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The Uniform Law Commission’s model virtual currency act has been introduced in California

What this would (and wouldn’t) mean for cryptocurrency businesses in the state

In February, the Uniform Law Commission’s model act for virtual currency business licensing was introduced in the California Assembly as AB 1489. Although it is now October and the Assembly’s legislative session is over for the year, some are ringing alarm bells about this bill, calling it an existential threat to the crypto industry, and comparing it to the New York BitLicense. Additionally, although we believe we’ve been very clear, Coin Center’s position on AB 1489 (and the ULC Model Act, which we helped draft) has been questioned. So let’s try to shed a little light.

First, to say that the ULC model act is anything at all like a “New York-style BitLicense” is misleading at best. Take a look at the chart below and compare AB 1489 (based on the ULC Model Act) to the NY BitLicense. There is no comparison. Indeed, the main reason we helped draft the model act was to ensure that a reasonable alternative to the Bitlicense existed for states who were determined to craft new licensing legislation for cryptocurrency businesses. We knew that states were looking around for licensing models to emulate because in February 2015 the real deal New York BitLicense was introduced almost verbatim in the California Assembly. That was truly something to sound alarm bells about and I’m proud to say Coin Center successfully intervened to modify and later defeat that bill—a true California BitLicense.

Second, to say that in California today cryptocurrency firms are clearly exempt from licensing is, again, misleading at best. More accurately what we see in California today is a dangerous lack of clarity. California has a money transmission licensing law like 53 other states and territories. As with several states, the text of the law could easily be interpreted to require cryptocurrency companies to get licensed. Unlike other states, the regulator has refused to either grant licenses to cryptocurrency companies or publicly say that licensing requirements don’t apply (as Texas has done, for example). At the moment, the California Department of Business Oversight’s (DBO) inaction creates a de facto laissez faire approach, but the DBO could change its mind at any moment and not only require licenses from crypto firms, but potentially penalize firms for previously operating without a license. At the moment crypto firms are operating unlicensed not because there is an explicit exclusion or exemption from licensing, but because the regulator has refused to offer clarity one way or the other. This uncertainty is dangerous; unlicensed money transmission is potentially a serious state and federal felony.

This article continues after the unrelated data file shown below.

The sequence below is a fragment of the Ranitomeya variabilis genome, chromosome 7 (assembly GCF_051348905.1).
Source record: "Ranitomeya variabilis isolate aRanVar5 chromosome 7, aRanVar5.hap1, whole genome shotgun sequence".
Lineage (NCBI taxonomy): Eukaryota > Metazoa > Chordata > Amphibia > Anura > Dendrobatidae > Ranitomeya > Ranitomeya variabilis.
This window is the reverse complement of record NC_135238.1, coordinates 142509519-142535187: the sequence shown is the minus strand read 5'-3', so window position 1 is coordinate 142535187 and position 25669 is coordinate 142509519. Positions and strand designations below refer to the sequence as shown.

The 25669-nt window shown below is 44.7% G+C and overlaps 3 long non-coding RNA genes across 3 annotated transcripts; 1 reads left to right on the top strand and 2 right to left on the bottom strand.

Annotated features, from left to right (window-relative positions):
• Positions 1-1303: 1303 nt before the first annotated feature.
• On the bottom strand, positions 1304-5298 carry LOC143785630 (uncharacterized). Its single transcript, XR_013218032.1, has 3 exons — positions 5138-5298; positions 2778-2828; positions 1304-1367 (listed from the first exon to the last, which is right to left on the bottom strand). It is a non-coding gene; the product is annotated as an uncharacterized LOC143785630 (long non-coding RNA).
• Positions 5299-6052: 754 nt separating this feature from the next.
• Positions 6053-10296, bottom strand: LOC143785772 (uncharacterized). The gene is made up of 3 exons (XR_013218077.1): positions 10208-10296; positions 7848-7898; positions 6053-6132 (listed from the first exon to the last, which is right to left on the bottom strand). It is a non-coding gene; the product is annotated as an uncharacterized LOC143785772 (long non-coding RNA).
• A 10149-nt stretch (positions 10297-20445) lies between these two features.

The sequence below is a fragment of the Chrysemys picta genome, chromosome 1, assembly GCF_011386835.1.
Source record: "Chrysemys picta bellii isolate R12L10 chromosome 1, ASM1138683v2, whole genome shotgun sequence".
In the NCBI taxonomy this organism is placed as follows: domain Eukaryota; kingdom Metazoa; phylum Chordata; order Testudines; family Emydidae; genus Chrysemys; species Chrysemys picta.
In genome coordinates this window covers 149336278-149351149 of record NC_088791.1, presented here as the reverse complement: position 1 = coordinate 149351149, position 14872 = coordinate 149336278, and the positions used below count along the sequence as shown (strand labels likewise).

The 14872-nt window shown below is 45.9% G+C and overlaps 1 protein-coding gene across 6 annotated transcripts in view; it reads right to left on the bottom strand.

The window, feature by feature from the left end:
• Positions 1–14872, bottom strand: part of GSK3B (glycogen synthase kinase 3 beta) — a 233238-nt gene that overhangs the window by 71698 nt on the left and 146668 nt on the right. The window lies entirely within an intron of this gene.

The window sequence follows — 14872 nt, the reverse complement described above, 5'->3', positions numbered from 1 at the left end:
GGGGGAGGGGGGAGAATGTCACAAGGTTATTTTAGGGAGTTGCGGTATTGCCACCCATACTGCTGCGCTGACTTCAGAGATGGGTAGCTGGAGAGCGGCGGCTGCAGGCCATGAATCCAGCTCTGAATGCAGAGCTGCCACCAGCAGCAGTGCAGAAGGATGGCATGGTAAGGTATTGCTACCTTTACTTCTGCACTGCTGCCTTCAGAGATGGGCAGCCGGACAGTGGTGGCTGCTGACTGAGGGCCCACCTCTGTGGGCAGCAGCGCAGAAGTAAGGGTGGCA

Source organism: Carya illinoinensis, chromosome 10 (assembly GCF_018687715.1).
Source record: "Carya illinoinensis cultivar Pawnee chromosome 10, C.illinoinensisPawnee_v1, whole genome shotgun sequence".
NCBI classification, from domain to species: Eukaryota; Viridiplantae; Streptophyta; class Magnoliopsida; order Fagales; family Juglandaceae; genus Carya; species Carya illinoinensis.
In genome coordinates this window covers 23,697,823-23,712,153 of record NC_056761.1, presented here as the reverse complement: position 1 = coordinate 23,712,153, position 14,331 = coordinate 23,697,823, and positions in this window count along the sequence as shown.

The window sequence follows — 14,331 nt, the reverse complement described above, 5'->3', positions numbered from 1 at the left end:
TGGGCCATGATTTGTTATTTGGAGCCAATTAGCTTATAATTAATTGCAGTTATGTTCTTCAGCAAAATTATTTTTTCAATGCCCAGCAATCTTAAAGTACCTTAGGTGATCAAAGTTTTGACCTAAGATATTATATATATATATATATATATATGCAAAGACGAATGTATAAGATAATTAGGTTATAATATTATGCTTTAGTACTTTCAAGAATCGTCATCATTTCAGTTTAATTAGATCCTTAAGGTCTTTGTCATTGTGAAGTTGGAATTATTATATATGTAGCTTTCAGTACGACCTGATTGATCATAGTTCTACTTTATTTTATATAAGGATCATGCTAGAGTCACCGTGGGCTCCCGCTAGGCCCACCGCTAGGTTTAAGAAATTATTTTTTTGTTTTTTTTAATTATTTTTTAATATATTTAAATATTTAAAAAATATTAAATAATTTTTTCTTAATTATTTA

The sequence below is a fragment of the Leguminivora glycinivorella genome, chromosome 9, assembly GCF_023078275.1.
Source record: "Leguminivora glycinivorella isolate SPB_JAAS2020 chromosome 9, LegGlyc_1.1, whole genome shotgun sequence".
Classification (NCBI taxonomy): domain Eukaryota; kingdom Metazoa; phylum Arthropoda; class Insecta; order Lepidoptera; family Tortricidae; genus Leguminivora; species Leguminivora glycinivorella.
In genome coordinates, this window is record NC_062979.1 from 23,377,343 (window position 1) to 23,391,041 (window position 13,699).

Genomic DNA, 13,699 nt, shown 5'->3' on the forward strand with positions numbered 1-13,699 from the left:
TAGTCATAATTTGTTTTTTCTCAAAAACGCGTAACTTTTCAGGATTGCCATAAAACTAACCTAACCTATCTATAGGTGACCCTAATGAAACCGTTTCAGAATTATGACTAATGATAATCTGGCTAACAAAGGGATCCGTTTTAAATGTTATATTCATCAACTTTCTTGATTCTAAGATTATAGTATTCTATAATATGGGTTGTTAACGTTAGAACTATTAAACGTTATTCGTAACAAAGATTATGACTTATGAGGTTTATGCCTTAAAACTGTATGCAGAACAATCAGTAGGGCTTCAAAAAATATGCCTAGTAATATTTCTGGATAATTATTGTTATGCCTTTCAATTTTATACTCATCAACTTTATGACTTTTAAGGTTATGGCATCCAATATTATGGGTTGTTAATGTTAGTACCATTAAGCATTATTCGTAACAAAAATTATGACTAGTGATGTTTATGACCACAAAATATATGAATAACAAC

So where does Coin Center stand on all this? Our first best outcome would be for California’s DBO to follow Texas: officially explain in written public guidance that it interprets the term “monetary value” to exclude Bitcoin and other cryptocurrencies. We would support that completely. Unfortunately such guidance does not seem forthcoming. To the extent that the legislature wants to end the uncertainty caused by DBO’s inaction, and wants to do this by creating a new licensing regime (California does not have a history of deregulating), then the ULC model act is the best possible licensing law we could hope for. Again, take a look at the accompanying chart and see how the ULC model act compares to the New York BitLicense.

Given all that, is Coin Center advocating for the passage of AB 1489? No. Again, our preferred outcome would be Texas-like guidance. Is Coin Center therefore lobbying for the bill’s defeat? No, because if Texas-like guidance is not an option (and it likely isn’t in California), then adopting the ULC Model Act is the best way available to end the uncertainty in the state. Ours is a nuanced position that is neither for or against. Nuance is good. The world is not black and white and policy is always about trade offs.

Download this chart as a PDF.